South Pole expedition calling

Cayman resident and sailor Andrew Moon tackles a whole other venture

Freezing weather, bone-dry air and nonstop ferocious wind are just a few of the conditions that the Moon Regan Transantarctic Expedition encountered, but they finally reached their goal of the South Pole.

The team of 10 — led by Cayman resident Andrew Moon and explorer/entrepreneur Andrew Regan — began their journey on Friday, 26 November, pushing off Union Glacier on their first leg of a 3,600-mile-trek to McMurdo Station, a US research centre.

The now-bearded and smiling group reached their destination on Friday, 3 December.

Moon made a satellite phone call on Thursday, 9 December to the Weekender while standing on a rugged ice shelf overlooking a snowy transantarctic mountain range.

“It’s slightly overcast, and it’s relatively warm, compared with what have experienced in the last couple of weeks,” Andrew Moon said, adding that the current temperature there was minus 10. “But we’ve had weather we’ve had weather of minus 52 with wind chill, and wind of 97 kilometres per hour.”

They had some minor issues with the vehicles, but they dealt with them. And that’s with a new vehicle — the Winston Wong Bio-Inspired Ice Vehicle — making its first Antarctic appearance.

The vehicle looks like something out of a Batman movie, riding on large skis and with a small cockpit. It was a concept vehicle, originally designed at Lotus and completed at Imperial College in London.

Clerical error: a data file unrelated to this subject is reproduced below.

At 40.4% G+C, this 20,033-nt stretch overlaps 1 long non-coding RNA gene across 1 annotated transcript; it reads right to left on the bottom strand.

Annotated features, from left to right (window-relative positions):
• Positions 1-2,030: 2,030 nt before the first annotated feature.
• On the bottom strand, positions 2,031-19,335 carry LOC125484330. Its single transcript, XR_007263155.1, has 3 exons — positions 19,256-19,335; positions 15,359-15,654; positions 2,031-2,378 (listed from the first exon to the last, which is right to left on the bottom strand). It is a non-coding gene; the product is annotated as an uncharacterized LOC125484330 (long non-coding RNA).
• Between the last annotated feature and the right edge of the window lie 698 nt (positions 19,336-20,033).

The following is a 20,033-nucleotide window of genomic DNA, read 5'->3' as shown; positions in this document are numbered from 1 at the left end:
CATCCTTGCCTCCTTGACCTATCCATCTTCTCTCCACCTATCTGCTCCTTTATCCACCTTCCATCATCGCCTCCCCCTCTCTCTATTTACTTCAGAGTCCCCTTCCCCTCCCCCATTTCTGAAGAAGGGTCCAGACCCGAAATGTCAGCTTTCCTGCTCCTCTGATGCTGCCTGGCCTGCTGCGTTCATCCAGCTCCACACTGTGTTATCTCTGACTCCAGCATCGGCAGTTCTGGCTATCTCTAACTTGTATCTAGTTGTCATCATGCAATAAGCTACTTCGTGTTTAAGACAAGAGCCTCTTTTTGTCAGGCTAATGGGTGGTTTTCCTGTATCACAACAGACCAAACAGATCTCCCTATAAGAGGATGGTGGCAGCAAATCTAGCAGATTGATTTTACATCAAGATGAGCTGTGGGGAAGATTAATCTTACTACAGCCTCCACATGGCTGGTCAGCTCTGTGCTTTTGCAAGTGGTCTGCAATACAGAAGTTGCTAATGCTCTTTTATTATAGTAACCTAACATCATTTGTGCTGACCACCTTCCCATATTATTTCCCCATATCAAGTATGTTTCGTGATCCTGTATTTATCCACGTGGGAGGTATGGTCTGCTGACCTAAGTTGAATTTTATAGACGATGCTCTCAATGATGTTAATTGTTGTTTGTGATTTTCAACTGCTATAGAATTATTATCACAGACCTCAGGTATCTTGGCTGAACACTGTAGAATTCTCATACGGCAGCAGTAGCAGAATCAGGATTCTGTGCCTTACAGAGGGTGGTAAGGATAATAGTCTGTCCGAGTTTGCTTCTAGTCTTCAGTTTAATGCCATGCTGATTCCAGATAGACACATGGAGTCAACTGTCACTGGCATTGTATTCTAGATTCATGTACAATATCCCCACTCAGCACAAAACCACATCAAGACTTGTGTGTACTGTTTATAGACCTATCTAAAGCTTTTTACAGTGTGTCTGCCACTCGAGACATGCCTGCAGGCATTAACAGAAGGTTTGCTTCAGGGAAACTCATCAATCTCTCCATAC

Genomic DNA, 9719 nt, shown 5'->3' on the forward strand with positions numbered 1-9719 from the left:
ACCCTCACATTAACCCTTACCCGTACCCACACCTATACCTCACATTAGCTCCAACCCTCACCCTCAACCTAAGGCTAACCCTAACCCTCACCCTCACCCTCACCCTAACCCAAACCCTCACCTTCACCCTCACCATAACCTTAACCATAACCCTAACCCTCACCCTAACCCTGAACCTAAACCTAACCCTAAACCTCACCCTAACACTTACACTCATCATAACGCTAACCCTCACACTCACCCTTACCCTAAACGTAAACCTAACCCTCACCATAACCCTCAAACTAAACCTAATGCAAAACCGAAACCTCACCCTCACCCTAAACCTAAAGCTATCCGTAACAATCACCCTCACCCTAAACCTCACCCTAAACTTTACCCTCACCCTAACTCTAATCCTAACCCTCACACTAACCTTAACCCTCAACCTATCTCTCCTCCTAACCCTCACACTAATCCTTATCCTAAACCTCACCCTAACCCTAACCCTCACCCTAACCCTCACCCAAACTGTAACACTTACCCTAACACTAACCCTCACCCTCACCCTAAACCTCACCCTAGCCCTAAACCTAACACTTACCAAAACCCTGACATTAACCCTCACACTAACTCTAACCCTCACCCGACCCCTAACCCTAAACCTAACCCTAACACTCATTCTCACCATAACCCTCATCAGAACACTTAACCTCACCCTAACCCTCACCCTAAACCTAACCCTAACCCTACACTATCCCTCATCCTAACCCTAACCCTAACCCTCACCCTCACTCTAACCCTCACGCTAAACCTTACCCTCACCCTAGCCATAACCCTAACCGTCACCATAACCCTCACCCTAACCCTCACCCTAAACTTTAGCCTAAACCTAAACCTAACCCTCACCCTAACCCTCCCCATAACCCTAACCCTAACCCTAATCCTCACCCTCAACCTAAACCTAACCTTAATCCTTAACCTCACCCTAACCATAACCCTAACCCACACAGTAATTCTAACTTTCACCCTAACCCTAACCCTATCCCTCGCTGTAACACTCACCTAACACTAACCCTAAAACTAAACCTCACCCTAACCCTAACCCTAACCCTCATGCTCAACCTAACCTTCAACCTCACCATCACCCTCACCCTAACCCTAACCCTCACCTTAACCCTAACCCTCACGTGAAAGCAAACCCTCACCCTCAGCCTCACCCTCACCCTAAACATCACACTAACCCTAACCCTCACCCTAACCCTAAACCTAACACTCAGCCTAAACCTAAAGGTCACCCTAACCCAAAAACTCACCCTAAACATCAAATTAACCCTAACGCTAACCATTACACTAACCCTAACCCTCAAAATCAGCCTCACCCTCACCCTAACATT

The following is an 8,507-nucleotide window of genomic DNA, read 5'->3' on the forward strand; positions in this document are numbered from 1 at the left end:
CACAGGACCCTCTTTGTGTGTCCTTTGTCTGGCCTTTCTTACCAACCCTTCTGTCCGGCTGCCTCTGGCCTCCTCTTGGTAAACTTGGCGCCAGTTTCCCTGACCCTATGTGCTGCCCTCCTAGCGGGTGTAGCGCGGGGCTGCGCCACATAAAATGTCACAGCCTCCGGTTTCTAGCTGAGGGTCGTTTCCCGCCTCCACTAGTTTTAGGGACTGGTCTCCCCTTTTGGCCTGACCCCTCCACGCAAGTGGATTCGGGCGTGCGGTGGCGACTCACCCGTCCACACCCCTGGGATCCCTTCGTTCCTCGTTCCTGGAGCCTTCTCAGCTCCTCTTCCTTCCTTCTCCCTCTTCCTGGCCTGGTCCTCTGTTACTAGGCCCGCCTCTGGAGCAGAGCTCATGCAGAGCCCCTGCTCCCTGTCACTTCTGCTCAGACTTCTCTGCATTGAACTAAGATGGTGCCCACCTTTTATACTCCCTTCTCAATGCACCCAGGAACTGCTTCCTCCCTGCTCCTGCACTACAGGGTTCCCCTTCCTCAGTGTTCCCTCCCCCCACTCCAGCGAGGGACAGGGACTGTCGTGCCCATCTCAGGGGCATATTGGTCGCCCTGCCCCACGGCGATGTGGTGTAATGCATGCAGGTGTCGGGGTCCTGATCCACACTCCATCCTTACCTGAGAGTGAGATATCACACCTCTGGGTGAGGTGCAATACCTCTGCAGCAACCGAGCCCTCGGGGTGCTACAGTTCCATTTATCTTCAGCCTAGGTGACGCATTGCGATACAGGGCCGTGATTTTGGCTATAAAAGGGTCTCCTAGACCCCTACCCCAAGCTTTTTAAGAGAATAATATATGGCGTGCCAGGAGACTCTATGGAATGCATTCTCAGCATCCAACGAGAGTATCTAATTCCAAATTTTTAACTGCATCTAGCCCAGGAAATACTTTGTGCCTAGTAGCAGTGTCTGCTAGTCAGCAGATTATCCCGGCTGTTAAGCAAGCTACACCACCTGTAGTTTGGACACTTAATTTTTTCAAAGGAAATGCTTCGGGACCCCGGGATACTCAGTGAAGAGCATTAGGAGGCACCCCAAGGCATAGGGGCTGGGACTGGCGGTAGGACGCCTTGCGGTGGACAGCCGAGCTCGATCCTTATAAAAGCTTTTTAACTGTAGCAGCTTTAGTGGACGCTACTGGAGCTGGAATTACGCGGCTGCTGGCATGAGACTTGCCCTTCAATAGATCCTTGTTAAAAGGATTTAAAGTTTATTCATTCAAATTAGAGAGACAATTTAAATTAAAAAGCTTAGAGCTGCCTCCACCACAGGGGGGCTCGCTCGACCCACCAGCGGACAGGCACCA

“We took the bio-fuelled vehicle to the South Pole because that was our objective, to show that if you could take a bio-fuelled vehicle to the South Pole, you could take it to the supermarket,” he said. “So we took it to the South Pole.”

They left the vehicle in the South Pole, and on Thursday, they were on the other side of Antarctica. That didn’t mean they didn’t run into other problems.

“On this side we got snowed in for about 40 hours,” he said. “We were stuck due to a storm and we just to hunker down because we had ferocious winds and very cold temperatures and we couldn’t see where we were going. It was just too dangerous to go.”

They had to sit it out, then got going, out of the storm, which happened to be the worst storm in the past 17 years.

“We’re fine though,” he said.

Mr. Moon has been broadcasting video of the expedition to his website, and he spoke to children at Cayman schools before the expedition, and will be speaking to schoolchildren when he returns to Cayman.

“This is something that I’ve wanted to do for some time,” he said. “It’s achieving a number of goals. There’s the adventure aspect to it, which is, in some ways, selfish. But there’s more than that. There’s a scientific aspect to this expedition.”

The expedition is involved with Imperial College London, and there’s an outreach program that tackles the education aspect to it.

“The ultimate goal was to have an adventure with a legacy,” he said.

Research

The team has three vehicles: two six-wheeled, engineered-for-purpose Science Support Vehicles and, leading the way across the ice, the iconic, unique Winston Wong Bio-Inspired Ice Vehicle, which is the first bio-fuelled vehicle to reach the South Pole.